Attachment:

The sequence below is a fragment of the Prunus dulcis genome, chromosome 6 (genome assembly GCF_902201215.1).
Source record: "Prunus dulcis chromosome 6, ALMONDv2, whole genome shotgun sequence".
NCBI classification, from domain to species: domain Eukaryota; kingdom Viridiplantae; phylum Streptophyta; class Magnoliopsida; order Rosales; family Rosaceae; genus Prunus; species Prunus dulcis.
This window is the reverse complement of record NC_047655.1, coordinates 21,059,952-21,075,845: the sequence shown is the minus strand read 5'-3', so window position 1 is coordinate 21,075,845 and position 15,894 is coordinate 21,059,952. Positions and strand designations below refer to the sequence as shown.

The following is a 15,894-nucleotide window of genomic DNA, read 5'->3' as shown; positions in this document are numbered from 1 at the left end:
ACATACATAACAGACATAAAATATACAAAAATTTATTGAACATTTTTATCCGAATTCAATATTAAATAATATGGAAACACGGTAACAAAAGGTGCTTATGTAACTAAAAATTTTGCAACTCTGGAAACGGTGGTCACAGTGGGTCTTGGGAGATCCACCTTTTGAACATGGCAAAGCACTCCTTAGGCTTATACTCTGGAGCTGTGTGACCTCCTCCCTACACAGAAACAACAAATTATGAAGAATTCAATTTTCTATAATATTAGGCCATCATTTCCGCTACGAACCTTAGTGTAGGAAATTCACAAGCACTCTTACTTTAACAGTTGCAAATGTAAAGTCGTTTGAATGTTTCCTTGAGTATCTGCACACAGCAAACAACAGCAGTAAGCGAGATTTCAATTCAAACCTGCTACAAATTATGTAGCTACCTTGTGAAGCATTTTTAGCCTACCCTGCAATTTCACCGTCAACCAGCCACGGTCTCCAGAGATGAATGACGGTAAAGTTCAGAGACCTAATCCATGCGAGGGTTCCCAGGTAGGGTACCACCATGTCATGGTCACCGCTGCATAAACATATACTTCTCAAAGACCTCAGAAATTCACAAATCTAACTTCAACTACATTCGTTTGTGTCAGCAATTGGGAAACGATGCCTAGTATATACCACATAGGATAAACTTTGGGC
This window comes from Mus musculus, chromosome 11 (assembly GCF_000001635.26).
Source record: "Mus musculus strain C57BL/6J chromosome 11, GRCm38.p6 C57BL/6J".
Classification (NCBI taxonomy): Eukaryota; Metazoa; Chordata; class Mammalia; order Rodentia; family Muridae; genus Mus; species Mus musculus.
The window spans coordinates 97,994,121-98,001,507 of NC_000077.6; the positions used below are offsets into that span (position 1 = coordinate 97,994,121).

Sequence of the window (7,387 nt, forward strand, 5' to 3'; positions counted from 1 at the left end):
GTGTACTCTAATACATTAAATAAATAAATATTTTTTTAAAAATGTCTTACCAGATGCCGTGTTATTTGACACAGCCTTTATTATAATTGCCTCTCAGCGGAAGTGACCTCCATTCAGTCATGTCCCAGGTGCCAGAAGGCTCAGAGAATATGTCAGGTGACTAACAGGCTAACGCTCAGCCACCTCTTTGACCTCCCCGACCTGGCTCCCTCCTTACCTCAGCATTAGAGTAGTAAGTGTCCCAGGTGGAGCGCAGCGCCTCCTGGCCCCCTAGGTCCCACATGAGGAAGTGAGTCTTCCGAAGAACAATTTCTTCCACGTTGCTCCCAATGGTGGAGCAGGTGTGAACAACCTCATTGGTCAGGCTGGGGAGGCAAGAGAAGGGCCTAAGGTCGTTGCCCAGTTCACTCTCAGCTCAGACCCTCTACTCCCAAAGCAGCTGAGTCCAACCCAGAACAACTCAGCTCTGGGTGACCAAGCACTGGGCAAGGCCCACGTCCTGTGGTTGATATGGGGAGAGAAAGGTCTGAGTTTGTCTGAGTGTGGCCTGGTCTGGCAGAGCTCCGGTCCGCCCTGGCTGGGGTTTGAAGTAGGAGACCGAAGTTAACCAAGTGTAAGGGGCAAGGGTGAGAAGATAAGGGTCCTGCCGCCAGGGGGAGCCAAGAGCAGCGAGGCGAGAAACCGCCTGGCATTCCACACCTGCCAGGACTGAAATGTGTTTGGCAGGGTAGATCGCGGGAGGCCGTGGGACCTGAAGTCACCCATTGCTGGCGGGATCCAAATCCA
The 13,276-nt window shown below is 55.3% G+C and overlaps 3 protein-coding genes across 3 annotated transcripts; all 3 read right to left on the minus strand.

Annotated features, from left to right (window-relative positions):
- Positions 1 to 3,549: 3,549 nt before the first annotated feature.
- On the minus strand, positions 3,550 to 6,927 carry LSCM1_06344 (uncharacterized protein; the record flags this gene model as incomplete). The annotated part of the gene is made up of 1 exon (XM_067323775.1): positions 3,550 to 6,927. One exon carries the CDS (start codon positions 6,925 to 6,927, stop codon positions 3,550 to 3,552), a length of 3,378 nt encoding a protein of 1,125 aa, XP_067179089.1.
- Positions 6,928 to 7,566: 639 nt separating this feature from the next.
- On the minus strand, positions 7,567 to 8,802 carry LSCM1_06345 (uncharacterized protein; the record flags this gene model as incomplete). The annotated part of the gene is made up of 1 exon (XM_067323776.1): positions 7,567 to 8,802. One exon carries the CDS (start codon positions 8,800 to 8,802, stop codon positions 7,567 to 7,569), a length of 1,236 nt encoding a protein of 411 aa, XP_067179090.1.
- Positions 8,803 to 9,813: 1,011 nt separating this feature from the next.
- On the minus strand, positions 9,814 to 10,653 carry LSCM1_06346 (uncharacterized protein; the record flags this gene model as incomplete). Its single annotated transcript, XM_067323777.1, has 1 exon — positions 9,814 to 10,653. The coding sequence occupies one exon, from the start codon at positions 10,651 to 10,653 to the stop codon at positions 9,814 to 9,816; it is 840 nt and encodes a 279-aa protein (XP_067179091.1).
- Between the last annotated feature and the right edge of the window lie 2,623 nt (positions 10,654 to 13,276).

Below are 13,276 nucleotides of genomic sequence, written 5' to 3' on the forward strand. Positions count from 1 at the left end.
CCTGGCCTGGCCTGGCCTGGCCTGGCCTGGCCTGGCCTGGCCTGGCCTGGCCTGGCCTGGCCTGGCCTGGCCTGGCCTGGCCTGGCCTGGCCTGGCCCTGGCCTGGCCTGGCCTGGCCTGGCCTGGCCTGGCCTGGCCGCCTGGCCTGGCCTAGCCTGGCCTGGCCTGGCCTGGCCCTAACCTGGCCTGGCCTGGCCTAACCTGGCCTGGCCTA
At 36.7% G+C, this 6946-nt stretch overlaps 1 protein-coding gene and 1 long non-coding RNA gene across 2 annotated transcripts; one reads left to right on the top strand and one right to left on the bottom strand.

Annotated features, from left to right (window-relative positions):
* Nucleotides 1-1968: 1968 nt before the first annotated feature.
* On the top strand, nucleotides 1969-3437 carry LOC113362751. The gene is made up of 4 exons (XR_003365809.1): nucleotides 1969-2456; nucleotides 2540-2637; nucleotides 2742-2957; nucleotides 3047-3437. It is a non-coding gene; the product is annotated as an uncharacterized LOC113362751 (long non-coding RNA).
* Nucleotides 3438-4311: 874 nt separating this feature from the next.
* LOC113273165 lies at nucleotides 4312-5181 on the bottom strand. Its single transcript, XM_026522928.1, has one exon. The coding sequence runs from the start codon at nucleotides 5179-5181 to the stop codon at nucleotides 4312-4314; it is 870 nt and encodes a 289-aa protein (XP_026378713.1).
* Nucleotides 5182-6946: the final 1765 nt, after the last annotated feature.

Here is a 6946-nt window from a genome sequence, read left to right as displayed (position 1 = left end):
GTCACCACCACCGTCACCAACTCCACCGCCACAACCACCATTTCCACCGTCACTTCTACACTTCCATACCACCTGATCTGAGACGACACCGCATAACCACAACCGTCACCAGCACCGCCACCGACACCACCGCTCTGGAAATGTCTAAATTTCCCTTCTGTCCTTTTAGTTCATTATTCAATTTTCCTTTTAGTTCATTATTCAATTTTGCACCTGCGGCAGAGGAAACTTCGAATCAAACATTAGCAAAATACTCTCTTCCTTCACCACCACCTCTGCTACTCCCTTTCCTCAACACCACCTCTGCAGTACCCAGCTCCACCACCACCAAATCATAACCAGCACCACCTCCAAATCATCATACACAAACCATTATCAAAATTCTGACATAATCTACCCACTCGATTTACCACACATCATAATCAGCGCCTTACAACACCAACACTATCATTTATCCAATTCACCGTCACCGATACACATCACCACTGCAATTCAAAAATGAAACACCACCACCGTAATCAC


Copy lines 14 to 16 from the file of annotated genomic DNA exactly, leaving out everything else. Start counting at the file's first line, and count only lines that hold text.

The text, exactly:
Annotated features, from left to right (window-relative positions):
- Positions 1 to 3,549: 3,549 nt before the first annotated feature.
- On the minus strand, positions 3,550 to 6,927 carry LSCM1_06344 (uncharacterized protein; the record flags this gene model as incomplete). The annotated part of the gene is made up of 1 exon (XM_067323775.1): positions 3,550 to 6,927. One exon carries the CDS (start codon positions 6,925 to 6,927, stop codon positions 3,550 to 3,552), a length of 3,378 nt encoding a protein of 1,125 aa, XP_067179089.1.